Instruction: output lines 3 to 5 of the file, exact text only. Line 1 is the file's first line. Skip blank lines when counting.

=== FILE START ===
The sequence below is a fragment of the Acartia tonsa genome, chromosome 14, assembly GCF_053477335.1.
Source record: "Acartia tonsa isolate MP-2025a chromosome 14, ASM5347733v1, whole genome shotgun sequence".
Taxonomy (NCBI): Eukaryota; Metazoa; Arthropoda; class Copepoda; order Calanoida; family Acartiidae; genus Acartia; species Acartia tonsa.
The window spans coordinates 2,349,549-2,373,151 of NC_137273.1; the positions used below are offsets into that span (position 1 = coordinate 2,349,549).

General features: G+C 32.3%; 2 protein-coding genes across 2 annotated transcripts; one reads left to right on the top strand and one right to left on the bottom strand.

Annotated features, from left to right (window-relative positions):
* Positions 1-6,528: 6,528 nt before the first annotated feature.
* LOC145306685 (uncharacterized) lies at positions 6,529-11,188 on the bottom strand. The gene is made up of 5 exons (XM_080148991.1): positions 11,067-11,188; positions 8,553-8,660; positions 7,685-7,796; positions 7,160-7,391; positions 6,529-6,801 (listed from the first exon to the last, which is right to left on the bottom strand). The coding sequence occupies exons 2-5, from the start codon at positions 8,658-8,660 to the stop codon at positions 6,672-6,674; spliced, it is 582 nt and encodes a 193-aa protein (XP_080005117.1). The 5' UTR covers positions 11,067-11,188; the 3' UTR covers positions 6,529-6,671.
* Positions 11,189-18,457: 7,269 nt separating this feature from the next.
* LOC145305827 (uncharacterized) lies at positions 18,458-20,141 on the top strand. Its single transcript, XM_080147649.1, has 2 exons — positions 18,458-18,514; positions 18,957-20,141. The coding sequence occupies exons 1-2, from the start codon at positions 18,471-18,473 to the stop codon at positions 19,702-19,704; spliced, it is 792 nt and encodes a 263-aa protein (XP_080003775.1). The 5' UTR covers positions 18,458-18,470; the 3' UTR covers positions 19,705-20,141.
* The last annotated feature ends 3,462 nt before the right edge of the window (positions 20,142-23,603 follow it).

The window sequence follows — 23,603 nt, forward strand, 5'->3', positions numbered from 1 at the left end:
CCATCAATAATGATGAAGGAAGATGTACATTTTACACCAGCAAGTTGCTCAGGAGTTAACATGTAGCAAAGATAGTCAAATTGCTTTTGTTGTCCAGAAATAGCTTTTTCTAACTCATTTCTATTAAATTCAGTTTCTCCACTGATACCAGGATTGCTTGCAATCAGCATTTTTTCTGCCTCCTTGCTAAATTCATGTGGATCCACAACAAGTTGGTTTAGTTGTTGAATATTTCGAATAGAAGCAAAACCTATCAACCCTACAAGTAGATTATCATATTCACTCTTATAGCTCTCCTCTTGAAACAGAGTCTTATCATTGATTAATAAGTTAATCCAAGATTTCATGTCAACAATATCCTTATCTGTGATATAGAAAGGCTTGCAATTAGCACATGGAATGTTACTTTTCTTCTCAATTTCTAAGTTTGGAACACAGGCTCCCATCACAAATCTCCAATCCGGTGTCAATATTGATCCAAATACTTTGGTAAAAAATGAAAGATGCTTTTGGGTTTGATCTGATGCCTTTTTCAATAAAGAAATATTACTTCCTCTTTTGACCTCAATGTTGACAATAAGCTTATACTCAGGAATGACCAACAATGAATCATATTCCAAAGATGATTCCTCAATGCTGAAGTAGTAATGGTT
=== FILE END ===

Taxonomy (NCBI): Eukaryota; Metazoa; Arthropoda; class Copepoda; order Calanoida; family Acartiidae; genus Acartia; species Acartia tonsa.
The window spans coordinates 2,349,549-2,373,151 of NC_137273.1; the positions used below are offsets into that span (position 1 = coordinate 2,349,549).

General features: G+C 32.3%; 2 protein-coding genes across 2 annotated transcripts; one reads left to right on the top strand and one right to left on the bottom strand.